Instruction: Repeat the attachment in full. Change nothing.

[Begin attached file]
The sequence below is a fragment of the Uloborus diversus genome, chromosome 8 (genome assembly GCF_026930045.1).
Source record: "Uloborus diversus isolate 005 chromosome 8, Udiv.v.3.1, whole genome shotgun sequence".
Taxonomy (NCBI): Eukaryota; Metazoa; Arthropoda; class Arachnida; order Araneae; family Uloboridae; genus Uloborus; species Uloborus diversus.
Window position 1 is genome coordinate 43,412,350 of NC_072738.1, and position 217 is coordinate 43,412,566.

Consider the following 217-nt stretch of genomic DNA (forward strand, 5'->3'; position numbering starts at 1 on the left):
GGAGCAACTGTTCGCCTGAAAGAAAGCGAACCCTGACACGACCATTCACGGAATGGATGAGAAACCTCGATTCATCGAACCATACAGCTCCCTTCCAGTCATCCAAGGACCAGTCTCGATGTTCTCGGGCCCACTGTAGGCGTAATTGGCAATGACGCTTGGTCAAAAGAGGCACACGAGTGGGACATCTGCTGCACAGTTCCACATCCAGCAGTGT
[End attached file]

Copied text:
The sequence below is a fragment of the Uloborus diversus genome, chromosome 8 (genome assembly GCF_026930045.1).
Source record: "Uloborus diversus isolate 005 chromosome 8, Udiv.v.3.1, whole genome shotgun sequence".
Taxonomy (NCBI): Eukaryota; Metazoa; Arthropoda; class Arachnida; order Araneae; family Uloboridae; genus Uloborus; species Uloborus diversus.
Window position 1 is genome coordinate 43,412,350 of NC_072738.1, and position 217 is coordinate 43,412,566.

Consider the following 217-nt stretch of genomic DNA (forward strand, 5'->3'; position numbering starts at 1 on the left):
GGAGCAACTGTTCGCCTGAAAGAAAGCGAACCCTGACACGACCATTCACGGAATGGATGAGAAACCTCGATTCATCGAACCATACAGCTCCCTTCCAGTCATCCAAGGACCAGTCTCGATGTTCTCGGGCCCACTGTAGGCGTAATTGGCAATGACGCTTGGTCAAAAGAGGCACACGAGTGGGACATCTGCTGCACAGTTCCACATCCAGCAGTGT